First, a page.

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Synonyms of the New Testament :: Richard C. Trench

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civ. βραδύς, νωθρός, ἀργός.

In a careful article which treats of these words, Schmidt expresses in German the ultimate conclusions about them whereat he has arrived; which it may be worth while to repeat, as some instruction may be gotten from them. Βραδύς, he states, would best be represented in German by ‘langsam,’ with ταχύς, or else with ὠκύς (Homer, Odys. viii. 329), or with ἀγχίνους for its antithesis; νωθρός by ‘träge,’ with ὀξύς for its proper opposite; while he morally identifies ἀργός with the German ‘faul,’ or with ‘unthätig,’ and finds in ἐνεργός the proper antithesis of this. Let us examine these words a little closer.

Βραδύς differs from the words with which it is here brought info comparison, that no moral fault or blame is necessarily involved in it; so far indeed from this, that of the three occasions on which it is used in the N. T., two are in honour; for to be ‘slow’ to evil things, to rash speaking, or to anger (Jam. 1:19, bis), is a grace, and not the contrary. Elsewhere too βραδύς is honourably used, as when Isocrates (1:34) advises, to be ‘slow’ in planning and swift in performing. Neither is it in dispraise of the Spartans that Thucydides ascribes slowness of action (βραδύτης) to the Spartans and swiftness to the Athenians. He is in this doing no more than weighing in equal scales, these against those, the more striking and more excellent qualities of each (viii. 96).

Of νωθρός, which is only found twice in the N. T., and both times in the Epistle to the Hebrews (5:11; 6:12), the etymology is uncertain; that from νη and ὠθεῖν, which found favour once, failing to do so now. We meet the word in good Attic Greek; thus in Plato (Theoetet. 144 b); the form νωθὴς being the favourite in the classical periods of the language, and νωθρός not coming into common use till the times of the κοινὴ διάλεκτος. It occurs but once in the Septuagint (Prov. 22:29), νωθροκάρδιος also once (Prov. 12:8); twice in the Apocrypha, at Ecclus. 11:13, and again at 4:34, where νωθρός and παρειμένος ἐν τοῖς ἔργοις stand in instructive juxtaposition.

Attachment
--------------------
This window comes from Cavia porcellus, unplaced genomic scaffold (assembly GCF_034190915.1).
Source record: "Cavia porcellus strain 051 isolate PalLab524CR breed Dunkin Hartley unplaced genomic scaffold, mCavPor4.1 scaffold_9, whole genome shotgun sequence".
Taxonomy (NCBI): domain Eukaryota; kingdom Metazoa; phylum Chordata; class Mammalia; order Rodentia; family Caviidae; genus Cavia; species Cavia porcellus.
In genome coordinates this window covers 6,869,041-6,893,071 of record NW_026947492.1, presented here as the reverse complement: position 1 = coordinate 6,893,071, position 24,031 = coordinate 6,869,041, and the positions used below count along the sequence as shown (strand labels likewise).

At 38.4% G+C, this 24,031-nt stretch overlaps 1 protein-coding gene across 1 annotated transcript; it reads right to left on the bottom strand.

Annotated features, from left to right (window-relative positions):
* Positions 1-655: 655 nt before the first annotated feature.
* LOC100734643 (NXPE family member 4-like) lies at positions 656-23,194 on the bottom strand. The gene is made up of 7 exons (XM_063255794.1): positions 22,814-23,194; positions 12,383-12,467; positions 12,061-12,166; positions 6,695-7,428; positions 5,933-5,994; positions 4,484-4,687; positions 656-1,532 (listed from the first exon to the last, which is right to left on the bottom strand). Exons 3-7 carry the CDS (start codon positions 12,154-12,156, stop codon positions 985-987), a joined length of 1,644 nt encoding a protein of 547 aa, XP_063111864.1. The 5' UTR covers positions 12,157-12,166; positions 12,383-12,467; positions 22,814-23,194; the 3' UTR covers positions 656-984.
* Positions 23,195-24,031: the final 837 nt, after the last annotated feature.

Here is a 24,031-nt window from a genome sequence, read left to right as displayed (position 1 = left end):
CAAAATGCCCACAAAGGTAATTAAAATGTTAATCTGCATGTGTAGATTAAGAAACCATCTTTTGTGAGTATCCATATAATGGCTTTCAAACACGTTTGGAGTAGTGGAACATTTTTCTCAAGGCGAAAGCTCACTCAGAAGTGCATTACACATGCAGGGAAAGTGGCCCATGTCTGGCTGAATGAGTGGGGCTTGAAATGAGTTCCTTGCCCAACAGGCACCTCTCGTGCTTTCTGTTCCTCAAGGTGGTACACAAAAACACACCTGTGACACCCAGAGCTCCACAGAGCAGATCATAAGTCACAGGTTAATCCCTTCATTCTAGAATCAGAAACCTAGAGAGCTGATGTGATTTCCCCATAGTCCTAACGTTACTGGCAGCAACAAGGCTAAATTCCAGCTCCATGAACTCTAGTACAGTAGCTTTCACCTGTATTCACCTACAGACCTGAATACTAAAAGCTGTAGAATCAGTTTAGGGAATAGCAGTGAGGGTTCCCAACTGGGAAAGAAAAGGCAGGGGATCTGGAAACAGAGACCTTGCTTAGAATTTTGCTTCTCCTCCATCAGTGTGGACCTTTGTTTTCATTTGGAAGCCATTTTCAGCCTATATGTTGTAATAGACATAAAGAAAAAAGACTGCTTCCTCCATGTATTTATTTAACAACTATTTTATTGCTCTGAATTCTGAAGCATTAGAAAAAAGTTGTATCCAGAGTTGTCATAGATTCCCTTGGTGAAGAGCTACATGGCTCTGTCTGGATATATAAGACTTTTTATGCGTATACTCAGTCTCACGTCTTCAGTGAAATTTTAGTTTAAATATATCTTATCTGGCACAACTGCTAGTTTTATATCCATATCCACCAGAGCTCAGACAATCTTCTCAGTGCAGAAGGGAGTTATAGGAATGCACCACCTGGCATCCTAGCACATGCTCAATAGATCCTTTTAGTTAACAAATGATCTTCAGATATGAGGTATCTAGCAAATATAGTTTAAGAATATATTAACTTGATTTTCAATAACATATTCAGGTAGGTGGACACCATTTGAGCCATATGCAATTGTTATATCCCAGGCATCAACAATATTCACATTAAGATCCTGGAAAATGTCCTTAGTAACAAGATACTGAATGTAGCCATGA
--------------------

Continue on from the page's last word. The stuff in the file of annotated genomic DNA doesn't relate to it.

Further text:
There is a deeper, more inborn sluggishness implied in νωθρός, and this bound up as it were in the very life, than in either of the other words of this group. The βραδὺς of to-day might become the ὠκὺς of to-morrow; the ἀργὸς might grow to ἐνεργός; but the very constitution of the νωθρός unfits him for activities of the mind or spirit; he is νωθρός ἐν ταῖς ἐπίνοιαις (Polybius, iv. 8. 5). The word is joined by Dionysius of Halicarnassus with ἀναίσθητος, ἀκίνητος, and ἀπαθής; by Hippocrates, cited by Schmidt, with βαρύς; by Plutarch (De Orac. Def.) with δυσκίνητος, this last epithet expressing clearly what in others just named is only suggested, namely, a certain awkwardness and unwieldliness of gait and demeanour, representing to the outward world a slowness and inaptitude for activities of the mind which is within. On its second appearance, Heb. 6:12, the Vulgate happily renders it by ‘segnis’; ‘sluggish,’ in place of the ‘slothful,’ which now stands in our Version, would be an improvement. Delitzsch, upon Heb. 5:11, sums up the force of νωθρός: Schwer in Bewegung zu setzen, schwerfällig, träge, stumpf, matt, lässig; while Pollux makes νώθρεια a synonym of ἀμβλύτης. It is in its earlier form a standing epithet for the ass (Homer, Il. ii. 559).

Ἀργός (== ἀεργός), used of persons (2 Pet. 1:8; Tit. 1:12) and of things (Matt. 12:36; 20:3, 6), is joined in the first of these places with ἄκαρπος. It is there rendered ‘barren,’ a not very happy rendering, for which ‘idle’ might be substituted with advantage, seeing that ‘barren and unfruitful,’ as we read it now, constitute a tautology which it would be well to get rid of. It is joined by Plato to ἀμελής (Rep. 421 d) and to δειλός (Legg. x. 903), by Plutarch, as already had been done by St. Peter, to ἄκαρπος (Poplic. 8); the verb ἀργεῖν by Demosthenes to σχολάζειν and ἀπορεῖν. It is set over against ἐνεργός by Xenophon (Cyrop. iii. 2. 19), against ἐργάτις by Sophocles (Phil. 97).

‘Slow’ (or ‘tardy’), ‘sluggish,’ and ‘idle’ would severally represent the words of this group.

[The following Strong's numbers apply to this section:G1021,G3576,G692.]

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